The trick? Before charging, put your phone in Airplane Mode so that you reduce the number of energy-sucking tasks (signal searching, fielding incoming communications) your device will try and perform.

Next, take the cover off if you have one (the phone might be generating extra heat as a result). Finally, try to use an iPad adapter, which has demonstrated a faster rate of charging than the adapter that comes with your iPhone.

Do that and you’ll likely double your battery boost, from about three to six percent. It may not sound like much, but that little bit of extra juice might keep you connected until you’re able to plug it in for a full charge.

[h/t Business Insider Tech]

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Trying to Save Money? Avoid Shopping on a Smartphone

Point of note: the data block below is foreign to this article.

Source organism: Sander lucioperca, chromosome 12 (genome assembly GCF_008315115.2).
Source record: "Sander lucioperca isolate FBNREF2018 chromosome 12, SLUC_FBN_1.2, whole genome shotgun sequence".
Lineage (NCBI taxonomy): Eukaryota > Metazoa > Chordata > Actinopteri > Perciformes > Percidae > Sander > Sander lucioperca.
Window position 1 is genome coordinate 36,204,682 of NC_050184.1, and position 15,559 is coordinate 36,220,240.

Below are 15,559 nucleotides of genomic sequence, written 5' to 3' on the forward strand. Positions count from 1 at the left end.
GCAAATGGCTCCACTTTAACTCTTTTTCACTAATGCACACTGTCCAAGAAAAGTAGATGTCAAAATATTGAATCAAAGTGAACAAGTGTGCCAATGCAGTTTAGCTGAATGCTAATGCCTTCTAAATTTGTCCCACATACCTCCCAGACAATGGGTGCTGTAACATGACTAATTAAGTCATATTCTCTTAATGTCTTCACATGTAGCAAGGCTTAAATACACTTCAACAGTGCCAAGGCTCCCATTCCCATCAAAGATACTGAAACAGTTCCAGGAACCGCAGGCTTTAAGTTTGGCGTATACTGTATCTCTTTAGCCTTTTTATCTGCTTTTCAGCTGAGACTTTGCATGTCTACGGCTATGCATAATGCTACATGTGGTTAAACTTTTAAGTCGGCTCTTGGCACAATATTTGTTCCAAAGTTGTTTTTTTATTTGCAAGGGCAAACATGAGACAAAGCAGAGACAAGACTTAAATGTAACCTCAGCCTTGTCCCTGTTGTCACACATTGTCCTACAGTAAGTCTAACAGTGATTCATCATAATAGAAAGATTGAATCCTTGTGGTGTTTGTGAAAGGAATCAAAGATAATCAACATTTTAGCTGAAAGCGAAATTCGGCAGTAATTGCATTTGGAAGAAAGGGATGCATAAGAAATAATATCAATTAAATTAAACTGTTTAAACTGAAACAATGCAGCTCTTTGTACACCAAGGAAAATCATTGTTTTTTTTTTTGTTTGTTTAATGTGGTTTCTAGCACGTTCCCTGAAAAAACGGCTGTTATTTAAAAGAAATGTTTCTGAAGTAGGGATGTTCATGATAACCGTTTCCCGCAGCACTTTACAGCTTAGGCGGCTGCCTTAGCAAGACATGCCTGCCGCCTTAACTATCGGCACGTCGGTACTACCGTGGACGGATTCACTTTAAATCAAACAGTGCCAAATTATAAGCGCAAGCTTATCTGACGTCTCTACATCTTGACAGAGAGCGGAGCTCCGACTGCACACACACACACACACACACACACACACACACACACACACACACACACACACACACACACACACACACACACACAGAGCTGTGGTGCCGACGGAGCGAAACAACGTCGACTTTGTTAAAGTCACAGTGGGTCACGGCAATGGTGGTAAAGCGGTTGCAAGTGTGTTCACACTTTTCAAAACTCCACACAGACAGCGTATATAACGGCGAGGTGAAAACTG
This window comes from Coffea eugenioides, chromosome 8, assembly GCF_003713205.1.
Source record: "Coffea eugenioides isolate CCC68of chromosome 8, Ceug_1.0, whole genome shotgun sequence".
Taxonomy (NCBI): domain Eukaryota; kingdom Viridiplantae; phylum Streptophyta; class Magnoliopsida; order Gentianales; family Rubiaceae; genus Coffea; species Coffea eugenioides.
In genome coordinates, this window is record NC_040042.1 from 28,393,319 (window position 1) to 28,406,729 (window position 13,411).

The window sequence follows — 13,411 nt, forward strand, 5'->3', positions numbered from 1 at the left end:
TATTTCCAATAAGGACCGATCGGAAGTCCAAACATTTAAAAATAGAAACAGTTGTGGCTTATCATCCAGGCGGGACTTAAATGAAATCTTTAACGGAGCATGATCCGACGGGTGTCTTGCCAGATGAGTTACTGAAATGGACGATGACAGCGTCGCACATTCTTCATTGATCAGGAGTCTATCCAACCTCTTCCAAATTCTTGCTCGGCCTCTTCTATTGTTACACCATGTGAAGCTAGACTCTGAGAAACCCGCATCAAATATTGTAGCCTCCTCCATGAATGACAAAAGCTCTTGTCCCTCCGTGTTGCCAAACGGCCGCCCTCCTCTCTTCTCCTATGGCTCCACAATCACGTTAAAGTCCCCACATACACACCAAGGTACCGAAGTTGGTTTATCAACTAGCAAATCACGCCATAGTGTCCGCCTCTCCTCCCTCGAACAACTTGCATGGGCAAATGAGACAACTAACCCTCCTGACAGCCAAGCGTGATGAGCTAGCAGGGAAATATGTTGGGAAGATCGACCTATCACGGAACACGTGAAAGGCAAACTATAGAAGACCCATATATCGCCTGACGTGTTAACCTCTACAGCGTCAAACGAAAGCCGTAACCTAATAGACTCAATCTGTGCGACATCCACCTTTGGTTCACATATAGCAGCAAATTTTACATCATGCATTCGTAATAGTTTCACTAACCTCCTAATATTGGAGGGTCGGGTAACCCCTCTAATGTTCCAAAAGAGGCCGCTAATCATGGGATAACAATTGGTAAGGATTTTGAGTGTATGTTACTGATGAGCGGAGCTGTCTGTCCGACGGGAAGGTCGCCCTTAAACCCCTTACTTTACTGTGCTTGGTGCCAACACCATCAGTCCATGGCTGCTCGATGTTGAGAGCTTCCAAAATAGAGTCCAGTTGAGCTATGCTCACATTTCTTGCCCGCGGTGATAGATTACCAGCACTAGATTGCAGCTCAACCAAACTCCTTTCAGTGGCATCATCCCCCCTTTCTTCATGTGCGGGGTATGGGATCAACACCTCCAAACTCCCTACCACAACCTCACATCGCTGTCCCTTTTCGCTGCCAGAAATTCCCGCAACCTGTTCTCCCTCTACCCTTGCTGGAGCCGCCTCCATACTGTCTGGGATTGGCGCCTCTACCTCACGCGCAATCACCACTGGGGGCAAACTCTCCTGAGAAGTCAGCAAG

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Today, Americans do most of their shopping online—but as anyone who’s indulged in late-night retail therapy likely knows, this convenience often can come with an added cost. Trying to curb expenses, but don't want to swear off the convenience of ordering groceries in your PJs? New research shows that shopping on a desktop computer instead of a mobile phone may help you avoid making foolish purchases, according to Co. Design. Ying Zhu, a marketing professor at the University of British Columbia-Okanagan, recently led a study to measure how touchscreen technology affects consumer behavior. Published in the Journal of Retailing and Consumer Services, her research found that people are more likely to make more frivolous, impulsive purchases if they’re shopping on their phones than if they’re facing a computer monitor. Zhu, along with study co-author Jeffrey Meyer of Bowling Green State University, ran a series of lab experiments on student participants to observe how different electronic devices affected shoppers’ thinking styles and intentions. Their aim was to see if subjects' purchasing goals changed when it came to buying frivolous things, like chocolate or massages, or more practical things, like food or office supplies. In one experiment, participants were randomly assigned to use a desktop or a touchscreen. Then, they were presented with an offer to purchase either a frivolous item (a $50 restaurant certificate for $30) or a useful one (a $50 grocery certificate for $30). These subjects used a three-point scale to gauge how likely they were to purchase the offer, and they also evaluated how practical or frivolous each item was. (Participants rated the restaurant certificate to be more indulgent than the grocery certificate.) Sure enough, the researchers found that participants had "significantly higher" purchase intentions for hedonic (i.e. pleasurable) products when buying on touchscreens than on desktops, according to the study. On the flip side, participants had significantly higher purchase intentions for utilitarian (i.e. practical) products while using desktops instead of touchscreens. "The playful and fun nature of the touchscreen enhances consumers' favor of hedonic products; while the logical and functional nature of a desktop endorses the consumers' preference for utilitarian products," Zhu explains in a press release. The study also found that participants using touchscreen technology scored significantly higher on "experiential thinking" than subjects using desktop computers, whereas those with desktop computers demonstrated higher scores for rational thinking. “When you’re in an experiential thinking mode, [you crave] excitement, a different experience,” Zhu explained to Co. Design. “When you’re on the desktop, with all the work emails, that interface puts you into a rational thinking style. While you’re in a rational thinking style, when you assess a product, you’ll look for something with functionality and specific uses.” Zhu’s advice for consumers looking to conserve cash? Stow away the smartphone when you’re itching to splurge on a guilty pleasure. [h/t Fast Company]